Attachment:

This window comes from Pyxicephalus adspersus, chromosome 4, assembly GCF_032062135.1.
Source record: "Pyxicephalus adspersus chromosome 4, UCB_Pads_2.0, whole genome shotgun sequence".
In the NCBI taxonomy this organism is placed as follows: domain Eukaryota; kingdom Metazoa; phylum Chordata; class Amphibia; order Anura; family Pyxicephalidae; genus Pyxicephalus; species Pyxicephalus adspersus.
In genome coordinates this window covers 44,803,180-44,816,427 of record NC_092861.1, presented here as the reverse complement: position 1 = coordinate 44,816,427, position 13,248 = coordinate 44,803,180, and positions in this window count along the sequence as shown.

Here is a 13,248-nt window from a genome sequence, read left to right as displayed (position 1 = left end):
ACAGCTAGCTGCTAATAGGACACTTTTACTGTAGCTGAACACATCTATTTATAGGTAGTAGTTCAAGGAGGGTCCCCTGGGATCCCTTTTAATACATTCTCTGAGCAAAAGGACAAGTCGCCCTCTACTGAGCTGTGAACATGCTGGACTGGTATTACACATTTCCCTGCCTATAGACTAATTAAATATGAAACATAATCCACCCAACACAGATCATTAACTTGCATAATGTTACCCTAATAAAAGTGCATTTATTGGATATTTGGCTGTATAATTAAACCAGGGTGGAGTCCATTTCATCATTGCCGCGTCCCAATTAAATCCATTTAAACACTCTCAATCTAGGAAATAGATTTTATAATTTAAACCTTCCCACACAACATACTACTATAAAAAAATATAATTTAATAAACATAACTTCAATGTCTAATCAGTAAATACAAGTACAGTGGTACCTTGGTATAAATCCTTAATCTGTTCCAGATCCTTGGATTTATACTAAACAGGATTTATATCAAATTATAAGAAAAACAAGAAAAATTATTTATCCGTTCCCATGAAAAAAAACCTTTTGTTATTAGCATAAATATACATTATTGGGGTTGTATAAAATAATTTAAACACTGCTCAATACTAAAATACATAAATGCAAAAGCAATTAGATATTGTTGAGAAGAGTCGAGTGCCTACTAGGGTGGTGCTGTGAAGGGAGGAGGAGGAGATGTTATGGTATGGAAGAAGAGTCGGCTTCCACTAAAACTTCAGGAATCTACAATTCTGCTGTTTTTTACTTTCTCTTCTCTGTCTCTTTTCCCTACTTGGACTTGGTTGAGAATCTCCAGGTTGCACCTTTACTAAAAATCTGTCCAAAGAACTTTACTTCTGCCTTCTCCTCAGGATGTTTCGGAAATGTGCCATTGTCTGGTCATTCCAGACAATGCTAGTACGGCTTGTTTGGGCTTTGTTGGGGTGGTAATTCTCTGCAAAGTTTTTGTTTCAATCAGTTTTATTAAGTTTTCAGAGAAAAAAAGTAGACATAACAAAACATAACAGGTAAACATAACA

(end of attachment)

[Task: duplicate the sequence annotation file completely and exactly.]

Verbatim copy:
This window comes from Pyxicephalus adspersus, chromosome 4, assembly GCF_032062135.1.
Source record: "Pyxicephalus adspersus chromosome 4, UCB_Pads_2.0, whole genome shotgun sequence".
In the NCBI taxonomy this organism is placed as follows: domain Eukaryota; kingdom Metazoa; phylum Chordata; class Amphibia; order Anura; family Pyxicephalidae; genus Pyxicephalus; species Pyxicephalus adspersus.
In genome coordinates this window covers 44,803,180-44,816,427 of record NC_092861.1, presented here as the reverse complement: position 1 = coordinate 44,816,427, position 13,248 = coordinate 44,803,180, and positions in this window count along the sequence as shown.

Here is a 13,248-nt window from a genome sequence, read left to right as displayed (position 1 = left end):
ACAGCTAGCTGCTAATAGGACACTTTTACTGTAGCTGAACACATCTATTTATAGGTAGTAGTTCAAGGAGGGTCCCCTGGGATCCCTTTTAATACATTCTCTGAGCAAAAGGACAAGTCGCCCTCTACTGAGCTGTGAACATGCTGGACTGGTATTACACATTTCCCTGCCTATAGACTAATTAAATATGAAACATAATCCACCCAACACAGATCATTAACTTGCATAATGTTACCCTAATAAAAGTGCATTTATTGGATATTTGGCTGTATAATTAAACCAGGGTGGAGTCCATTTCATCATTGCCGCGTCCCAATTAAATCCATTTAAACACTCTCAATCTAGGAAATAGATTTTATAATTTAAACCTTCCCACACAACATACTACTATAAAAAAATATAATTTAATAAACATAACTTCAATGTCTAATCAGTAAATACAAGTACAGTGGTACCTTGGTATAAATCCTTAATCTGTTCCAGATCCTTGGATTTATACTAAACAGGATTTATATCAAATTATAAGAAAAACAAGAAAAATTATTTATCCGTTCCCATGAAAAAAAACCTTTTGTTATTAGCATAAATATACATTATTGGGGTTGTATAAAATAATTTAAACACTGCTCAATACTAAAATACATAAATGCAAAAGCAATTAGATATTGTTGAGAAGAGTCGAGTGCCTACTAGGGTGGTGCTGTGAAGGGAGGAGGAGGAGATGTTATGGTATGGAAGAAGAGTCGGCTTCCACTAAAACTTCAGGAATCTACAATTCTGCTGTTTTTTACTTTCTCTTCTCTGTCTCTTTTCCCTACTTGGACTTGGTTGAGAATCTCCAGGTTGCACCTTTACTAAAAATCTGTCCAAAGAACTTTACTTCTGCCTTCTCCTCAGGATGTTTCGGAAATGTGCCATTGTCTGGTCATTCCAGACAATGCTAGTACGGCTTGTTTGGGCTTTGTTGGGGTGGTAATTCTCTGCAAAGTTTTTGTTTCAATCAGTTTTATTAAGTTTTCAGAGAAAAAAAGTAGACATAACAAAACATAACAGGTAAACATAACA